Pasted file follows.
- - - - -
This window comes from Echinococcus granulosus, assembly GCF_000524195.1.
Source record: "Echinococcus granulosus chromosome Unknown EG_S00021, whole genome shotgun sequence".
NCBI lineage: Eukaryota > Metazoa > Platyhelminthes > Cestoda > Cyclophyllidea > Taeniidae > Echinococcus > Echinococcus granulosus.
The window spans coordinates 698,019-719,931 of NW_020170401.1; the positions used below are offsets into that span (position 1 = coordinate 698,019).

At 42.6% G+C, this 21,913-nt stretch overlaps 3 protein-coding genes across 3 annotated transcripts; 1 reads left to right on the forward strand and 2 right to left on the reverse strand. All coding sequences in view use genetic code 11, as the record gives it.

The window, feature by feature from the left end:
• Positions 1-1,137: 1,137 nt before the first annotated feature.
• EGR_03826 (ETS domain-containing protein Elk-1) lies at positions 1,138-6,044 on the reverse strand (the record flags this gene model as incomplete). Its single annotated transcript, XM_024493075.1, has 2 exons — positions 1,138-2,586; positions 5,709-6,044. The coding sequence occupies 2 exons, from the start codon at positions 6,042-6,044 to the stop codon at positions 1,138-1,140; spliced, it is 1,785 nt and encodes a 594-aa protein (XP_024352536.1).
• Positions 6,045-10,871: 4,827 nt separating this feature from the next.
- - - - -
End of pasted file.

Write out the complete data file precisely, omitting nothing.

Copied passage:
This window comes from Echinococcus granulosus, assembly GCF_000524195.1.
Source record: "Echinococcus granulosus chromosome Unknown EG_S00021, whole genome shotgun sequence".
NCBI lineage: Eukaryota > Metazoa > Platyhelminthes > Cestoda > Cyclophyllidea > Taeniidae > Echinococcus > Echinococcus granulosus.
The window spans coordinates 698,019-719,931 of NW_020170401.1; the positions used below are offsets into that span (position 1 = coordinate 698,019).

At 42.6% G+C, this 21,913-nt stretch overlaps 3 protein-coding genes across 3 annotated transcripts; 1 reads left to right on the forward strand and 2 right to left on the reverse strand. All coding sequences in view use genetic code 11, as the record gives it.

The window, feature by feature from the left end:
• Positions 1-1,137: 1,137 nt before the first annotated feature.
• EGR_03826 (ETS domain-containing protein Elk-1) lies at positions 1,138-6,044 on the reverse strand (the record flags this gene model as incomplete). Its single annotated transcript, XM_024493075.1, has 2 exons — positions 1,138-2,586; positions 5,709-6,044. The coding sequence occupies 2 exons, from the start codon at positions 6,042-6,044 to the stop codon at positions 1,138-1,140; spliced, it is 1,785 nt and encodes a 594-aa protein (XP_024352536.1).
• Positions 6,045-10,871: 4,827 nt separating this feature from the next.